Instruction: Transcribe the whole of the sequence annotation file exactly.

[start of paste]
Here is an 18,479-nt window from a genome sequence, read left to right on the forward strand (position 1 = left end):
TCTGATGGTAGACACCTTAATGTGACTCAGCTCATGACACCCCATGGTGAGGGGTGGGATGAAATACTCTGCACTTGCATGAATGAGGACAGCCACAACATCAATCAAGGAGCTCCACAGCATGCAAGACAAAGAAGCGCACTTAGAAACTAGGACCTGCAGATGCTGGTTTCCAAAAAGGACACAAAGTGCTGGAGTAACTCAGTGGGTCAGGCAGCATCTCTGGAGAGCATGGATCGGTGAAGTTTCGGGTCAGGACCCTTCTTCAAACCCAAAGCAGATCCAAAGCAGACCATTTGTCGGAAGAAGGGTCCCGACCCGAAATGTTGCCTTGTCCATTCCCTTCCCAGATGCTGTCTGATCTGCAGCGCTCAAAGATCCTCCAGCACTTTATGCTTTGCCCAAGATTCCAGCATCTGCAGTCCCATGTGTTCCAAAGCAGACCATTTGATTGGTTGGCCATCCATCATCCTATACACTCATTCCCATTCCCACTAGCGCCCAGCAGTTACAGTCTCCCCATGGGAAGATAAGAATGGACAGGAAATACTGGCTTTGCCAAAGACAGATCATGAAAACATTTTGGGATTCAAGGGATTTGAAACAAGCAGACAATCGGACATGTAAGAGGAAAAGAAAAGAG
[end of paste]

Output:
Here is an 18,479-nt window from a genome sequence, read left to right on the forward strand (position 1 = left end):
TCTGATGGTAGACACCTTAATGTGACTCAGCTCATGACACCCCATGGTGAGGGGTGGGATGAAATACTCTGCACTTGCATGAATGAGGACAGCCACAACATCAATCAAGGAGCTCCACAGCATGCAAGACAAAGAAGCGCACTTAGAAACTAGGACCTGCAGATGCTGGTTTCCAAAAAGGACACAAAGTGCTGGAGTAACTCAGTGGGTCAGGCAGCATCTCTGGAGAGCATGGATCGGTGAAGTTTCGGGTCAGGACCCTTCTTCAAACCCAAAGCAGATCCAAAGCAGACCATTTGTCGGAAGAAGGGTCCCGACCCGAAATGTTGCCTTGTCCATTCCCTTCCCAGATGCTGTCTGATCTGCAGCGCTCAAAGATCCTCCAGCACTTTATGCTTTGCCCAAGATTCCAGCATCTGCAGTCCCATGTGTTCCAAAGCAGACCATTTGATTGGTTGGCCATCCATCATCCTATACACTCATTCCCATTCCCACTAGCGCCCAGCAGTTACAGTCTCCCCATGGGAAGATAAGAATGGACAGGAAATACTGGCTTTGCCAAAGACAGATCATGAAAACATTTTGGGATTCAAGGGATTTGAAACAAGCAGACAATCGGACATGTAAGAGGAAAAGAAAAGAG